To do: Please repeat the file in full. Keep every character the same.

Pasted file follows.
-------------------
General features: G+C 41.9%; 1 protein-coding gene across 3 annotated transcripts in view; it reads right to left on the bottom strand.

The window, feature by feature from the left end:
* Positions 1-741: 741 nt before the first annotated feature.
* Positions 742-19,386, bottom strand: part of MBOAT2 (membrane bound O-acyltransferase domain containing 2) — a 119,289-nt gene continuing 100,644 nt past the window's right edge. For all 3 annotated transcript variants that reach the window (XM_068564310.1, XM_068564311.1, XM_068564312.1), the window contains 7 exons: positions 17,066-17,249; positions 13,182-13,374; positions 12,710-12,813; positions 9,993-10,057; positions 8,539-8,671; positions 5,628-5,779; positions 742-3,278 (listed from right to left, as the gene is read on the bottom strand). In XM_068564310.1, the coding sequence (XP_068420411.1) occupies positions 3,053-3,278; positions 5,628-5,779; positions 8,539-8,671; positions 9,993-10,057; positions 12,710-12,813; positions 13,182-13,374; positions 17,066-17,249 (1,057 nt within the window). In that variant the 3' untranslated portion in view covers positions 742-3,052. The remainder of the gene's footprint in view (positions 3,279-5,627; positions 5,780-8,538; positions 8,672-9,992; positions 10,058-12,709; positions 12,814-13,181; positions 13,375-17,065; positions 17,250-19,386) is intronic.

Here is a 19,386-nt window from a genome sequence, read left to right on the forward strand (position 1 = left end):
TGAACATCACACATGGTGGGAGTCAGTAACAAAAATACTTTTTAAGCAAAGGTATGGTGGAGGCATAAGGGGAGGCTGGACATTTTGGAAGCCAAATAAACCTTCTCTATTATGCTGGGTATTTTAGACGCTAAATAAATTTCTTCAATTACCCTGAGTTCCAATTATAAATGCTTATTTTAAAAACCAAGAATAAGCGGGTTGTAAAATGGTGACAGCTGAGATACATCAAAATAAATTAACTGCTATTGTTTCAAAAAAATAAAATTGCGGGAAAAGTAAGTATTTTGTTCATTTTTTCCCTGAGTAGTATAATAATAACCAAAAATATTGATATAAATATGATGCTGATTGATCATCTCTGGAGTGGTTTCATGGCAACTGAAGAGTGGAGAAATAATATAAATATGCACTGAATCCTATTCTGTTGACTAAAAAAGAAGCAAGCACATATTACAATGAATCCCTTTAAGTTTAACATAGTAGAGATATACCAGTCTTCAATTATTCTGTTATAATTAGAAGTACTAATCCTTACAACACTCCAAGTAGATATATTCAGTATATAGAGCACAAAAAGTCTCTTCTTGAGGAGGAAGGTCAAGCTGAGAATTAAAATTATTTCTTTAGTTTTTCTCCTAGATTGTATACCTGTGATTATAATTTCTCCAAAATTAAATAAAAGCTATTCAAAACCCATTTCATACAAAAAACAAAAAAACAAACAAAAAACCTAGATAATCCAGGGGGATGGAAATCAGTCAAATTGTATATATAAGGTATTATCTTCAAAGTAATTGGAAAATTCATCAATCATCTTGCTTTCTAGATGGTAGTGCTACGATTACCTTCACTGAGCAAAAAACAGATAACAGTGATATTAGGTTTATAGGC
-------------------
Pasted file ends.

General features: G+C 41.9%; 1 protein-coding gene across 3 annotated transcripts in view; it reads right to left on the bottom strand.

The window, feature by feature from the left end:
* Positions 1-741: 741 nt before the first annotated feature.
* Positions 742-19,386, bottom strand: part of MBOAT2 (membrane bound O-acyltransferase domain containing 2) — a 119,289-nt gene continuing 100,644 nt past the window's right edge. For all 3 annotated transcript variants that reach the window (XM_068564310.1, XM_068564311.1, XM_068564312.1), the window contains 7 exons: positions 17,066-17,249; positions 13,182-13,374; positions 12,710-12,813; positions 9,993-10,057; positions 8,539-8,671; positions 5,628-5,779; positions 742-3,278 (listed from right to left, as the gene is read on the bottom strand). In XM_068564310.1, the coding sequence (XP_068420411.1) occupies positions 3,053-3,278; positions 5,628-5,779; positions 8,539-8,671; positions 9,993-10,057; positions 12,710-12,813; positions 13,182-13,374; positions 17,066-17,249 (1,057 nt within the window). In that variant the 3' untranslated portion in view covers positions 742-3,052. The remainder of the gene's footprint in view (positions 3,279-5,627; positions 5,780-8,538; positions 8,672-9,992; positions 10,058-12,709; positions 12,814-13,181; positions 13,375-17,065; positions 17,250-19,386) is intronic.

Here is a 19,386-nt window from a genome sequence, read left to right on the forward strand (position 1 = left end):
TGAACATCACACATGGTGGGAGTCAGTAACAAAAATACTTTTTAAGCAAAGGTATGGTGGAGGCATAAGGGGAGGCTGGACATTTTGGAAGCCAAATAAACCTTCTCTATTATGCTGGGTATTTTAGACGCTAAATAAATTTCTTCAATTACCCTGAGTTCCAATTATAAATGCTTATTTTAAAAACCAAGAATAAGCGGGTTGTAAAATGGTGACAGCTGAGATACATCAAAATAAATTAACTGCTATTGTTTCAAAAAAATAAAATTGCGGGAAAAGTAAGTATTTTGTTCATTTTTTCCCTGAGTAGTATAATAATAACCAAAAATATTGATATAAATATGATGCTGATTGATCATCTCTGGAGTGGTTTCATGGCAACTGAAGAGTGGAGAAATAATATAAATATGCACTGAATCCTATTCTGTTGACTAAAAAAGAAGCAAGCACATATTACAATGAATCCCTTTAAGTTTAACATAGTAGAGATATACCAGTCTTCAATTATTCTGTTATAATTAGAAGTACTAATCCTTACAACACTCCAAGTAGATATATTCAGTATATAGAGCACAAAAAGTCTCTTCTTGAGGAGGAAGGTCAAGCTGAGAATTAAAATTATTTCTTTAGTTTTTCTCCTAGATTGTATACCTGTGATTATAATTTCTCCAAAATTAAATAAAAGCTATTCAAAACCCATTTCATACAAAAAACAAAAAAACAAACAAAAAACCTAGATAATCCAGGGGGATGGAAATCAGTCAAATTGTATATATAAGGTATTATCTTCAAAGTAATTGGAAAATTCATCAATCATCTTGCTTTCTAGATGGTAGTGCTACGATTACCTTCACTGAGCAAAAAACAGATAACAGTGATATTAGGTTTATAGGC